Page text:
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Happy Friday, everyone!
In this week's edition, we have pieces on new energy sources and how can they be used in different ways. This includes using geothermal energy to power apartment complexes and the pros and cons of using “renewable gas”. In both cases, one key question is whether they are economically feasible for broader adoption. Talking of prices, we also have an article on shipping through the Arctic as it warms and a data visualization that explores recent inflation dynamics and what is driving them.
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WA Transportation Budget to include $1.3 billion for State Ferries Washington State, home to the nation’s largest ferry system, needs new, reliable ferries. Many of the 21 vessels still in service are now 50-60 years old. With last week’s M/V Walla Walla running aground, this vessel is not likely to be in service for several weeks. Fortunately, help may be on the horizon. Washington Lawmakers set aside $1.3 billion for the ferries in order to maintain the boats in service and commission the construction of five more hybrid-electric, Olympic class vessels. However, the state has not been able to find a shipyard to build the new boats and it takes 2-3 years to build a new ferry. Seattle Times; Komo News
Fog Putting a Damper on Trans-Arctic Shipping There has been a significant increase in commercial shipping through the Arctic in the last few decades. As the Arctic warms, shipping routes following the Northwest Passage and the Northern Sea Route have been more commonly used as they can be much faster than the typical routes that involve the Panama and Suez Canals. The Northern Sea Route from east Asia to northwestern Europe is almost twice as fast as the route via the Suez Canal; it can take 11 days instead of 20. With operating costs of large ships around $100,000 day, saving a few days makes a big difference. Recent research is finding that with the loss of sea ice comes more fog, potentially cutting into the time savings of the Arctic routes as ships need to slow down to safely navigate in the fog. Read more at AGU.org.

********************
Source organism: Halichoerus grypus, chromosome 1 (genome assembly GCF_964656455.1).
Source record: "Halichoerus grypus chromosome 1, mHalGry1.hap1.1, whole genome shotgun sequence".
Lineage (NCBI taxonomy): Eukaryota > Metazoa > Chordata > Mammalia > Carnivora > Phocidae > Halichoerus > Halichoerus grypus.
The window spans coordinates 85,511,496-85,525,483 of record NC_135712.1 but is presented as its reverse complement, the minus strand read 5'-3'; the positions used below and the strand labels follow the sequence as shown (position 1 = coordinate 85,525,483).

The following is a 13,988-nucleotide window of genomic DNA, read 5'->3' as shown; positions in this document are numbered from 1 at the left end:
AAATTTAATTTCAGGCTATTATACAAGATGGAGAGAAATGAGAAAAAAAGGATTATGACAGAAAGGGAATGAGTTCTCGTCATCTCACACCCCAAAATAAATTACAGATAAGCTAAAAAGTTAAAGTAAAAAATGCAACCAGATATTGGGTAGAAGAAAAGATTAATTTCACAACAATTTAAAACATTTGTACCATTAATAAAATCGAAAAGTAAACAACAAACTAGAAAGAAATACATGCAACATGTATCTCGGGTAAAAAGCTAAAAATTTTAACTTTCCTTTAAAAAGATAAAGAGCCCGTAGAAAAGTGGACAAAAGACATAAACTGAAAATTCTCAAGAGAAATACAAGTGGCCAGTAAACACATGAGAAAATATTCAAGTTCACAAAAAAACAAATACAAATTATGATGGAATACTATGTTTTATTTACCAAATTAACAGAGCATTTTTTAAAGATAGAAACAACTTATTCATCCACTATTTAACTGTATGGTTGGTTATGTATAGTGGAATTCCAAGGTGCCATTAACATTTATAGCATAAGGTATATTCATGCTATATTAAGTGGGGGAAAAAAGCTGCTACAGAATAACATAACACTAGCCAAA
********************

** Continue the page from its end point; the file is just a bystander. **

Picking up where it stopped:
Two-Thirds of Total Elephant Habitats Lost Across Asia A new study shows that, due to hundreds of years of deforestation and increasing human land use, elephants in Asia have lost more than two-thirds of their natural habitats. Most of this habitat loss occurred in the 1700s, coinciding with colonial-era land usages and the ramping up of construction and natural resource usage coming from forests. The most significant decline in habitat size was in China, where almost 95% of the suitable land for endangered Asian elephants has been consumed. Other countries that saw over half of elephant habitats being lost include Bangladesh, Thailand, Vietnam, and Indonesia. Read the full study here.
A Massive Geothermal Apartment Complex is Going Up in Brooklyn, the First of its Kind An apartment complex on the East River in Brooklyn is under construction and to be finished by 2025. This complex will be the largest residential building in the U.S. to be heated by geothermal energy. Generally, geothermal heating and cooling is used on single houses and small buildings, but Lendlease, an Australia-based developer, is testing geothermal on larger scaled buildings in Brooklyn. The use of geothermal will reduce this building’s greenhouse gas emissions by 53%, but will cost about 6% more to build. Over 20-year span this will more than make up for the increase building costs. Read More.
Explainer: What is “Renewable Gas” and should we be Using it?
The “renewable” gas, according to AGIG, will be a mixture of two different gases: hydrogen, and biomethane. Hydrogen gas (H2) can be a zero-emissions fuel, and depending on the intensity of those emissions will be termed “green” or “blue”. This blended fuel may provide a way to reduce the greenhouse gas footprint of natural gas, but questions remain about how it would work with existing infrastructure and appliances. Read the story, here.
Data Visualization of the Week
What is Driving Inflation?
The inflation numbers released today are expected to show continued moderating of inflation. A visual from NY Times shows that changing nature of inflation in recent years, driven initially by energy and goods price increase, but increasingly services are accounting for the bulk of recent inflation. See more here.